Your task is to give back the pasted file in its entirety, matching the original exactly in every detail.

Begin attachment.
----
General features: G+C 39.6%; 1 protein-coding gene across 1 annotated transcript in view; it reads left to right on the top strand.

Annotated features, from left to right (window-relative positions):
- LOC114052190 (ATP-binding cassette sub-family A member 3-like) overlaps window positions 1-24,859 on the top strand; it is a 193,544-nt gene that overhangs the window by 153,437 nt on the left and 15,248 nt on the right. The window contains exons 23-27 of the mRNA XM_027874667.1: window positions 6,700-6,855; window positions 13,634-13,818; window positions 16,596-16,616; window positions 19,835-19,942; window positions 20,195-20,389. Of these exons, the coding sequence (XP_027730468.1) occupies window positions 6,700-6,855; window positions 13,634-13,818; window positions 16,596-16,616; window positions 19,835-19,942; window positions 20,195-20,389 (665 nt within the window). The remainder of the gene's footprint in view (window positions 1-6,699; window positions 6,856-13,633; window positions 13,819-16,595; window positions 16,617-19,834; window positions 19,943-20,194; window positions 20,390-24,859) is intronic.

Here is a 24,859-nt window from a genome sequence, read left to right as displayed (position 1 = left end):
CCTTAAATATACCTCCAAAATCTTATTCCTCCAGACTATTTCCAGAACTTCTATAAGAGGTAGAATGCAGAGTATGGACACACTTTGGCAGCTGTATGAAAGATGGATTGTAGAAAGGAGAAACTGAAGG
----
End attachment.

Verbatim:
General features: G+C 39.6%; 1 protein-coding gene across 1 annotated transcript in view; it reads left to right on the top strand.

Annotated features, from left to right (window-relative positions):
- LOC114052190 (ATP-binding cassette sub-family A member 3-like) overlaps window positions 1-24,859 on the top strand; it is a 193,544-nt gene that overhangs the window by 153,437 nt on the left and 15,248 nt on the right. The window contains exons 23-27 of the mRNA XM_027874667.1: window positions 6,700-6,855; window positions 13,634-13,818; window positions 16,596-16,616; window positions 19,835-19,942; window positions 20,195-20,389. Of these exons, the coding sequence (XP_027730468.1) occupies window positions 6,700-6,855; window positions 13,634-13,818; window positions 16,596-16,616; window positions 19,835-19,942; window positions 20,195-20,389 (665 nt within the window). The remainder of the gene's footprint in view (window positions 1-6,699; window positions 6,856-13,633; window positions 13,819-16,595; window positions 16,617-19,834; window positions 19,943-20,194; window positions 20,390-24,859) is intronic.

Here is a 24,859-nt window from a genome sequence, read left to right as displayed (position 1 = left end):
CCTTAAATATACCTCCAAAATCTTATTCCTCCAGACTATTTCCAGAACTTCTATAAGAGGTAGAATGCAGAGTATGGACACACTTTGGCAGCTGTATGAAAGATGGATTGTAGAAAGGAGAAACTGAAGG